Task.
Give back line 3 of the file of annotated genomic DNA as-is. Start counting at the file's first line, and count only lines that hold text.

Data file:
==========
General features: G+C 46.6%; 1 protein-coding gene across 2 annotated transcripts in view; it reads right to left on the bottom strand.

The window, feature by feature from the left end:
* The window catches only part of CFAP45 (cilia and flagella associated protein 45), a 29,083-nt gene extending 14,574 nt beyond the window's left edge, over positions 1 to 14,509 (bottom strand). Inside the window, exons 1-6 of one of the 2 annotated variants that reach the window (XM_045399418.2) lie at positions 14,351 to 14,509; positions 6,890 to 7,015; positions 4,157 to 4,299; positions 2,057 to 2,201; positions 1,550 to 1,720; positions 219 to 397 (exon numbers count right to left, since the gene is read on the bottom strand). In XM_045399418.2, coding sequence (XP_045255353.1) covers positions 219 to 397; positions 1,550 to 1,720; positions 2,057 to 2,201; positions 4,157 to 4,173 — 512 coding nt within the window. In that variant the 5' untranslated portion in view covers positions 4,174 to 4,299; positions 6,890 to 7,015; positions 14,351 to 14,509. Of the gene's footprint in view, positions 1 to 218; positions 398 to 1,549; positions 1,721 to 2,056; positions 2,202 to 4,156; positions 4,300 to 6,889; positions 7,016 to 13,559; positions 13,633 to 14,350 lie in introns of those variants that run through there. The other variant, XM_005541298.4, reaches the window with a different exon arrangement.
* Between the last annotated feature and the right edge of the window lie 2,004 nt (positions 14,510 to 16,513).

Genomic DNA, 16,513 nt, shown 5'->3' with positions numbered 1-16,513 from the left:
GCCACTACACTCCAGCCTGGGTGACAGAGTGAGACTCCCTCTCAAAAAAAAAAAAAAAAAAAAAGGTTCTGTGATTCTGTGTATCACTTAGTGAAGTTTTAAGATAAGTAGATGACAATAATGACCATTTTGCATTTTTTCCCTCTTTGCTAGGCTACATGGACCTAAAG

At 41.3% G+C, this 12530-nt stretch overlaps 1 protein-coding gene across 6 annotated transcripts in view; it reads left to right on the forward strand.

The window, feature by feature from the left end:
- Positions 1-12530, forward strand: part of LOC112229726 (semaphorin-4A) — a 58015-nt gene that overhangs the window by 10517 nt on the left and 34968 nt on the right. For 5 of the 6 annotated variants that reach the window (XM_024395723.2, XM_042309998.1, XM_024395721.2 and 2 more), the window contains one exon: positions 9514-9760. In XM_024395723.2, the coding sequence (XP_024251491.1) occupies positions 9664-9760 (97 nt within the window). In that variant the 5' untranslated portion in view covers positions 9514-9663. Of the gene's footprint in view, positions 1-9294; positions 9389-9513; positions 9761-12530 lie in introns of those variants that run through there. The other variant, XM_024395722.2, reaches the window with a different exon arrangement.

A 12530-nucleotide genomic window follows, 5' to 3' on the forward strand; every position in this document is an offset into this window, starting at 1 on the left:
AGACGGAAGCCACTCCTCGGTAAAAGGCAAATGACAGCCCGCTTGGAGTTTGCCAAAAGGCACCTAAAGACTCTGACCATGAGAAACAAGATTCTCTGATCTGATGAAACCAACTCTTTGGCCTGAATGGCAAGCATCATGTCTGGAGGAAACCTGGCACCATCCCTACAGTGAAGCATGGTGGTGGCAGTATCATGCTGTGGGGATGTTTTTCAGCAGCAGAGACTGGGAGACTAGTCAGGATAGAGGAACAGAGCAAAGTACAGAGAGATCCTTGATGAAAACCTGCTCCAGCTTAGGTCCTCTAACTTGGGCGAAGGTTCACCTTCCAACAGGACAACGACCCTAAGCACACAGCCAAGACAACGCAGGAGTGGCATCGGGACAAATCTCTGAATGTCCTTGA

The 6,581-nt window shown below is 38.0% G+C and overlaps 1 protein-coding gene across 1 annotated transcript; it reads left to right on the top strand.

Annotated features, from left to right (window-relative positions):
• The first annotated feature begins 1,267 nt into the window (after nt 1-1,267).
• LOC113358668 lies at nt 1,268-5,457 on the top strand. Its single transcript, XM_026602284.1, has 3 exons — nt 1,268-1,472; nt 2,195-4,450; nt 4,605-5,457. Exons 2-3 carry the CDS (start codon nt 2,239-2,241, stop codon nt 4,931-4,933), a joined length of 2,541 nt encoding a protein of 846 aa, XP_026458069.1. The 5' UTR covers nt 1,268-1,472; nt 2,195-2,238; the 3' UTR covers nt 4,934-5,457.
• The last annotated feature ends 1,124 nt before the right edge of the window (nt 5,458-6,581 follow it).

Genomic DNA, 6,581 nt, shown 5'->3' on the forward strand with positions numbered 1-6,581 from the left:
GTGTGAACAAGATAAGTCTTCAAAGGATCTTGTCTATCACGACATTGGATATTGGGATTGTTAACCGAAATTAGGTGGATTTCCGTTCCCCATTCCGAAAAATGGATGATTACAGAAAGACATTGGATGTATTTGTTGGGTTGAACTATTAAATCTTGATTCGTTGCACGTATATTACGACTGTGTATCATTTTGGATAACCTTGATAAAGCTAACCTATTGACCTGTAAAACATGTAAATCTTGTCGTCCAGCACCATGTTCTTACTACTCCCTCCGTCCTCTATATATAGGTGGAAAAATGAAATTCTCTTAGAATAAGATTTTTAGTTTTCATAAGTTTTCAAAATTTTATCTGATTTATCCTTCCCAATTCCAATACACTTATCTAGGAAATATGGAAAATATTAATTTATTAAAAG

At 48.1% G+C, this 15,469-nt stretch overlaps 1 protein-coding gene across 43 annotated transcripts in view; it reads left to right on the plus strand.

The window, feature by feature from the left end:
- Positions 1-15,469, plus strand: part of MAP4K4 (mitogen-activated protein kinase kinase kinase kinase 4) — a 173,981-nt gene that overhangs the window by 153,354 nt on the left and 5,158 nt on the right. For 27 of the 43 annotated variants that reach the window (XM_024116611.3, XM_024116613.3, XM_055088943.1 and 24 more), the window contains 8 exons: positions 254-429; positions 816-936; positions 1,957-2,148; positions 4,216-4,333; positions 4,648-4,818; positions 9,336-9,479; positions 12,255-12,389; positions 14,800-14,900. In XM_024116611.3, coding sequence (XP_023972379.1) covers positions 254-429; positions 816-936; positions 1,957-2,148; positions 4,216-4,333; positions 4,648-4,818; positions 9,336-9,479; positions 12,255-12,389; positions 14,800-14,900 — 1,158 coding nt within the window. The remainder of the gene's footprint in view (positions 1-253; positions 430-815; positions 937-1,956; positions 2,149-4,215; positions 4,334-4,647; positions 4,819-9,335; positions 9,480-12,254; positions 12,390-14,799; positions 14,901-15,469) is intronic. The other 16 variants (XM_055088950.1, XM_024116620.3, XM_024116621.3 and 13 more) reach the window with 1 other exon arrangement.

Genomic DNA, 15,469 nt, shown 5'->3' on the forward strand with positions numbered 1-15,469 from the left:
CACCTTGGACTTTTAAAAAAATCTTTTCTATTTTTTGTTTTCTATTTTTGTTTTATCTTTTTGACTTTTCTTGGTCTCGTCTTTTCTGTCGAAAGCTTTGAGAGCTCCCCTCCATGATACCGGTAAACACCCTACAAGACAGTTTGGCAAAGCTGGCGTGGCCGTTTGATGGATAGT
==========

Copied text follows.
* The window catches only part of CFAP45 (cilia and flagella associated protein 45), a 29,083-nt gene extending 14,574 nt beyond the window's left edge, over positions 1 to 14,509 (bottom strand). Inside the window, exons 1-6 of one of the 2 annotated variants that reach the window (XM_045399418.2) lie at positions 14,351 to 14,509; positions 6,890 to 7,015; positions 4,157 to 4,299; positions 2,057 to 2,201; positions 1,550 to 1,720; positions 219 to 397 (exon numbers count right to left, since the gene is read on the bottom strand). In XM_045399418.2, coding sequence (XP_045255353.1) covers positions 219 to 397; positions 1,550 to 1,720; positions 2,057 to 2,201; positions 4,157 to 4,173 — 512 coding nt within the window. In that variant the 5' untranslated portion in view covers positions 4,174 to 4,299; positions 6,890 to 7,015; positions 14,351 to 14,509. Of the gene's footprint in view, positions 1 to 218; positions 398 to 1,549; positions 1,721 to 2,056; positions 2,202 to 4,156; positions 4,300 to 6,889; positions 7,016 to 13,559; positions 13,633 to 14,350 lie in introns of those variants that run through there. The other variant, XM_005541298.4, reaches the window with a different exon arrangement.